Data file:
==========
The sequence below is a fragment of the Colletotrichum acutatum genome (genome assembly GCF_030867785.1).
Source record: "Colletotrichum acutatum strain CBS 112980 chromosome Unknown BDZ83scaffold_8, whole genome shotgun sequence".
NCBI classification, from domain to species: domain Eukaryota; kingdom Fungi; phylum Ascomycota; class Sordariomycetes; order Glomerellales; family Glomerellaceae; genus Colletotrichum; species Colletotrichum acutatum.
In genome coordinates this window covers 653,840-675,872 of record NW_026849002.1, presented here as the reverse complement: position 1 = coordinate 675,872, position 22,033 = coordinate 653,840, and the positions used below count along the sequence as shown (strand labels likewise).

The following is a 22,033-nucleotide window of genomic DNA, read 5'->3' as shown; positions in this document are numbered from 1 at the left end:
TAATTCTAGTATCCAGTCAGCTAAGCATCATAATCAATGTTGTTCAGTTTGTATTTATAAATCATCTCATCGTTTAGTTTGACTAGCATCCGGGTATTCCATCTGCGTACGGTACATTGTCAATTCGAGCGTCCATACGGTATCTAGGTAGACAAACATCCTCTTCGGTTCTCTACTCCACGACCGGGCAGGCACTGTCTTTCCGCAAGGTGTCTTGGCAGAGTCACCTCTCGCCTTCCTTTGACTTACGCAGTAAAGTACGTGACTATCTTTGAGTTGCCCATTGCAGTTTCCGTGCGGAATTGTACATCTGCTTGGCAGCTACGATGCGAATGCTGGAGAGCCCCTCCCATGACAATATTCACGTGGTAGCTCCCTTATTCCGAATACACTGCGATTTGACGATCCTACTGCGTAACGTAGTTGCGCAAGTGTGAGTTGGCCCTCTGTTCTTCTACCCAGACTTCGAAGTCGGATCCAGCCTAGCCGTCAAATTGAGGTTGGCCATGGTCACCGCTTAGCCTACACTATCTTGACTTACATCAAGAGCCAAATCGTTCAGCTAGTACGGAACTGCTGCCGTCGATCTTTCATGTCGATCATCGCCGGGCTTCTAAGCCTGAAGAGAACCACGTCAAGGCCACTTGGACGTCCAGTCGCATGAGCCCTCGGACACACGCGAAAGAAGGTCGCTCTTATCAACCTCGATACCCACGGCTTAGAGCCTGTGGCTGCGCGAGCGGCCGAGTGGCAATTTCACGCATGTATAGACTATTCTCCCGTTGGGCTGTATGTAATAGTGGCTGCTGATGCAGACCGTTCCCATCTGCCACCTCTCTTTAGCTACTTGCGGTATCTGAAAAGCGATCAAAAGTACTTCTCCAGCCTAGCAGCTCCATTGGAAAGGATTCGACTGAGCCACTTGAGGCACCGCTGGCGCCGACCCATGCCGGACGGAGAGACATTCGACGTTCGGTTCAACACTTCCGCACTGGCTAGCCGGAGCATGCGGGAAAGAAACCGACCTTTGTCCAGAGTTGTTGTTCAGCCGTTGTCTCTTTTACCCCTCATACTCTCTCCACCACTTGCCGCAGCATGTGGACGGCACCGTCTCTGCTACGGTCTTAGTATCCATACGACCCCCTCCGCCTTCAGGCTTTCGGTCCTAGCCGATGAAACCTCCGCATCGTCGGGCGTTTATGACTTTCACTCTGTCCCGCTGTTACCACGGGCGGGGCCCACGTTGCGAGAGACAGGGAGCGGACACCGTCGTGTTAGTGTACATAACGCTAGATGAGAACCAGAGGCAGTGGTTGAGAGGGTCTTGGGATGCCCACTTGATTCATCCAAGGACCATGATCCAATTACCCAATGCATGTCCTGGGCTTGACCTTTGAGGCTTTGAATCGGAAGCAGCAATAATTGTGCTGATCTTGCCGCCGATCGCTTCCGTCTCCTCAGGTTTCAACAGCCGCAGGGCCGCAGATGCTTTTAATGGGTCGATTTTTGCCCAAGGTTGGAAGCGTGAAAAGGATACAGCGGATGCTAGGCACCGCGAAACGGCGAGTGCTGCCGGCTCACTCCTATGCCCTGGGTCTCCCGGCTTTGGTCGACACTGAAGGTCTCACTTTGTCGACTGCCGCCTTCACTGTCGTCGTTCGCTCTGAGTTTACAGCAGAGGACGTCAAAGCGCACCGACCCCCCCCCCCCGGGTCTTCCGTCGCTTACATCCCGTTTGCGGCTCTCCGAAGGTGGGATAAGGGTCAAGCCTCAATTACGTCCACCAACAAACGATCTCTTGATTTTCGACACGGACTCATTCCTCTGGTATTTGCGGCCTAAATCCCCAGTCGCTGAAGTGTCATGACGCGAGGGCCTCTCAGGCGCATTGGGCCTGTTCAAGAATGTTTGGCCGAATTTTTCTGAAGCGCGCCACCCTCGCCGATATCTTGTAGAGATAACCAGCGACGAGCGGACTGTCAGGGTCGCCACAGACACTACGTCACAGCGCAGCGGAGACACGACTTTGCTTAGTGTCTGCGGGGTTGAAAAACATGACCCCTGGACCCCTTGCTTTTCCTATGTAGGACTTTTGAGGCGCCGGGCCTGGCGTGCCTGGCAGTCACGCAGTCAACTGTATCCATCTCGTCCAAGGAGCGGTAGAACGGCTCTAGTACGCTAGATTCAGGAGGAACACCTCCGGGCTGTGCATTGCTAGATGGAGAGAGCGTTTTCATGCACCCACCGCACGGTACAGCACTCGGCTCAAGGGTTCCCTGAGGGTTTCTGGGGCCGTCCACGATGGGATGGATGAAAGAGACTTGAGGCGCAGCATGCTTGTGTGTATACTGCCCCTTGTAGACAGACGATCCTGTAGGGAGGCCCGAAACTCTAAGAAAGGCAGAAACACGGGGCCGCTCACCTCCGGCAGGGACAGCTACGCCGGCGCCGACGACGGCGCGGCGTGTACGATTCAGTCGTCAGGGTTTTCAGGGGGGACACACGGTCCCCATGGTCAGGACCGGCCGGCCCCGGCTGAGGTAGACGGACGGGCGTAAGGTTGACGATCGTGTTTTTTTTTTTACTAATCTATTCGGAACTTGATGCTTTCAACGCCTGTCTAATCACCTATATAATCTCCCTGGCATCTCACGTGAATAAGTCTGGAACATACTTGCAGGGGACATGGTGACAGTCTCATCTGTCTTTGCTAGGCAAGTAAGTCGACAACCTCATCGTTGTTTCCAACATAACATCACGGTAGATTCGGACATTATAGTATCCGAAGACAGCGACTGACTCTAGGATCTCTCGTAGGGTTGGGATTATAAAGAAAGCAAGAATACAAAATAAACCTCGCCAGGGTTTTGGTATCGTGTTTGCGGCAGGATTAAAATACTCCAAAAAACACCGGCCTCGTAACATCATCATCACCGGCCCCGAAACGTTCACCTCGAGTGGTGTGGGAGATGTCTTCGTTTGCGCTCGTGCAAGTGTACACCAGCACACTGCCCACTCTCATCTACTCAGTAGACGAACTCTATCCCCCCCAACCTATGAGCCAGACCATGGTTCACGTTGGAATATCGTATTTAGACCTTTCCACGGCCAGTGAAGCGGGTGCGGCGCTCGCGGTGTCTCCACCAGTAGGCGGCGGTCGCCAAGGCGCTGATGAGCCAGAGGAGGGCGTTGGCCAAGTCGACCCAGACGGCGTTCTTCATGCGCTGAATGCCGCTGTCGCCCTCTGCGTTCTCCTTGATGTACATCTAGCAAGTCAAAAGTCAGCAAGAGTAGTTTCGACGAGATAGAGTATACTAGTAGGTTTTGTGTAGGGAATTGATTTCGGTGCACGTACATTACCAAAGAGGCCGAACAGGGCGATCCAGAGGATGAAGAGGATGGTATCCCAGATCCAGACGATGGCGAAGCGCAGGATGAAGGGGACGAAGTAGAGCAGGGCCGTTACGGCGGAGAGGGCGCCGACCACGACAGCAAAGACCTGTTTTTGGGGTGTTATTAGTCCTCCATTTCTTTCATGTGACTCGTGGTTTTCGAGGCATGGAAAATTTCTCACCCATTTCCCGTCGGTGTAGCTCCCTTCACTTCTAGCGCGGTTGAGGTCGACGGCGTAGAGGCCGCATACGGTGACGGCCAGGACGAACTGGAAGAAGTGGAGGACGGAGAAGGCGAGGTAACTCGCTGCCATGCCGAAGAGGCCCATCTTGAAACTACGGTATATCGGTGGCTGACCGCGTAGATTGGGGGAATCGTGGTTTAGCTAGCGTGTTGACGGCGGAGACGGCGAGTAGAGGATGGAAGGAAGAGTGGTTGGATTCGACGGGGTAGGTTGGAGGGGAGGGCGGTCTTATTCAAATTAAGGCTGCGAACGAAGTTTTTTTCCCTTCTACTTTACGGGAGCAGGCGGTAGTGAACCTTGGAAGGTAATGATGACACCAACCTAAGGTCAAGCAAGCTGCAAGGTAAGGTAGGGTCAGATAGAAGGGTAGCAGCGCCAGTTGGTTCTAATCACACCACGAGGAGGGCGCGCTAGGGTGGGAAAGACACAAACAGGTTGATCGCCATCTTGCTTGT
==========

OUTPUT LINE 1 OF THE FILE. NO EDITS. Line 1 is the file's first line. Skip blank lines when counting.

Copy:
The sequence below is a fragment of the Colletotrichum acutatum genome (genome assembly GCF_030867785.1).